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Where and when: "Women of the Blues" performed at the Creative Cauldron, ArtSpace Falls Church, 410 S.Maple, Falls Church, VA 22046. Through May 20, 2012. Thursday - Sunday evenings at 7:30 p.m. Tks: $18-$20. Call: 571-239-5288 or visit:

Casually sauntering into view, a quartet of fearless, sharp-eyed vocalists soon command attention in the intimate space of the Creative Cauldron in Falls Church. These daring, talented women take listeners on a marvelous, well-curated excursion as they pay homage to "Women of the Blues."

They are daring as they take on iconic songs sung by renowned singers. Yet they each bring out the essence of lyrics through their own spunky delivery without pandering, avoiding simply becoming like an echo of a legend. Their vocals range from fiery to growling, from silky smooth to soulful hurt, from gospel-infused to upbeat and contemporary and from quiet to belting.

"Women of the Blues" is a delightful 90 minutes. The four move smoothly through the decades ,starting with the 1920's to contemporary times, singing 25 songs. Each singer has her own personality and appearance that adds liveliness to the evening.

There is Carolyn Cole, the 2012 Helen Hayes Award recipient as Outstanding Actress in a Musical for her work in Signature Theatre's "Hairspray." She punches out her words almost with spit as she beseeches the audience with soulful desires and excited wants. Her attitude can cut sharply, however, without the blink of an eye.

There is Ashleigh King, also a 2012 Helen Hayes recipient for her ensemble work in Signature's "Hairspray." She has a growling delivery with eyes that catapult additional force to her vocalizations. She delivers explosive bitterness as well as sass. Her voice is a weapon to confront life as she sings with authority and sometimes acrimony.

Shayla Simmons delivers tunes with a clear, cool sensuality. She can slide her voice around in a "come hither" manner without breaking a sweat.

Tarina Szemzo has an outwardly tender appearance, but out comes a high-powered, bluesy, wailing voice belting- out song with potent juice; all with a keep-your-hands-off look and stance even when she is just sitting at a bar stool.

Under the direction of Matt Conner, the revue is a lively, fluid journey. He found a way to link songs into couplings and playettes to tell stories. Song titles and lyrics take the audience through particular memoirs of women's lives; the effort to find and love a man that leads to heartbreak as she considers the notion of going blind rather than see him with another woman; perhaps the delight of having some sugar in life with a special kind of hoochie-coochie man; or entreating a woman to be wise before thinking she may be the only one.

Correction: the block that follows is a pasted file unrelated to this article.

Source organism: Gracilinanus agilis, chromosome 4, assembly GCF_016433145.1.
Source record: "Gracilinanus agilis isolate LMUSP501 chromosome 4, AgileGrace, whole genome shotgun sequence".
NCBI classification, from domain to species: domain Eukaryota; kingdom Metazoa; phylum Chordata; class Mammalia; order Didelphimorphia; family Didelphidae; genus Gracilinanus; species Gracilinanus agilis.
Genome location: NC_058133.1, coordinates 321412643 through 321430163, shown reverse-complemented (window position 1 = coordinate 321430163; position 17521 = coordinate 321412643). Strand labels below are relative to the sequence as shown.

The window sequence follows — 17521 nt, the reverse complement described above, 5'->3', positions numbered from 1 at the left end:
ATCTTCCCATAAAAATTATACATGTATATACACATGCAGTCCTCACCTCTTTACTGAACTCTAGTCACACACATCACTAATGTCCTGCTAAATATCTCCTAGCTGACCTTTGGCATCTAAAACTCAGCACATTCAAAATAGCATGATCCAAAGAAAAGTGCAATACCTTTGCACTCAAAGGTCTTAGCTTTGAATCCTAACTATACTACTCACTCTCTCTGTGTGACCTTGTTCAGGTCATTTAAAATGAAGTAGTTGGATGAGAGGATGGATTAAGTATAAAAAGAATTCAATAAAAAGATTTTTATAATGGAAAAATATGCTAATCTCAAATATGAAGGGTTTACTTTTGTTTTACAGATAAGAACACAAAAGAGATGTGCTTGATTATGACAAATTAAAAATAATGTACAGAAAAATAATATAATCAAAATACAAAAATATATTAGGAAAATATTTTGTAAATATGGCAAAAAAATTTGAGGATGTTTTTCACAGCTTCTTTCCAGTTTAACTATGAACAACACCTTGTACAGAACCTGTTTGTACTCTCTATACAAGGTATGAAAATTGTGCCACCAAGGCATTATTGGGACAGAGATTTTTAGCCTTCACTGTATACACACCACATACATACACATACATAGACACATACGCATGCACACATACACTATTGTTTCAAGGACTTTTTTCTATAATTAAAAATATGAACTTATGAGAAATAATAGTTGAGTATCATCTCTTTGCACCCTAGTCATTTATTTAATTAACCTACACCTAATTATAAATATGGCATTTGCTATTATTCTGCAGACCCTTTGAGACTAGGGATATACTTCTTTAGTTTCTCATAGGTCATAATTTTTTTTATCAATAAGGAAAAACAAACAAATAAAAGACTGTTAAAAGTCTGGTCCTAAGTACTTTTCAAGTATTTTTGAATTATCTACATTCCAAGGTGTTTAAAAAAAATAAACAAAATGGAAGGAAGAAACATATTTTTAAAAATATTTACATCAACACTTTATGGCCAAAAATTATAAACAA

Margie Jervis turned the Creative Cauldron into a relaxed, comfortable little supper club, a charmer of a setting that greets the audience. The 60 or so seats are arranged into an after-hours atmosphere, including small round tables, a working bar and a stylized poster of Billie Holiday as backdrop.

The 4-piece band does a quiet smolder. That is a good thing. The band doesn't compete with the singers but keeps driving them forward like a coxswain in a small crew boat. Under Music Director Jonathan Tuzman at keyboard, the band includes Vince Calcaterra (bass), Jim Hoffman (drums), and Bruce Turner (guitar). Their beat, tempo and self-assured poise were pitch-perfect.

The Creative Cauldron worked with the Tinner Hill Heritage Foundation to develop this original blues event to honor the contribution that women made to blues music. There are some small off-notes in the evening; the women's banter can seem a bit forced and the narrative at times an after-thought. The roughness of lives that led to the blues does seem distant at times.

Among the 25 songs from the evening are; Aretha Franklin's "I Never Loved a Man," Bessie Smith's "A Good Man is Hard to Find," Janis Joplin's "Cry Baby, "Koko Taylor's "I'd Rather Go Blind," Billie Holiday's "Strange Fruit," Alberta Hunter's "Nobody Knows You When You're Down and Out," Etta James's "At Last," Melissa Etheridge's "I'm the Only One," Tracy Chapman's "Give Me One Reason" and Etta James's "Something's Got a Hold of Me."

This is a well-done evening, full of life. There are substantial voices, strong personalities, a mastery of material and lusty singing. The audience is just a few feet away and the acoustics good. Take it in before it goes away.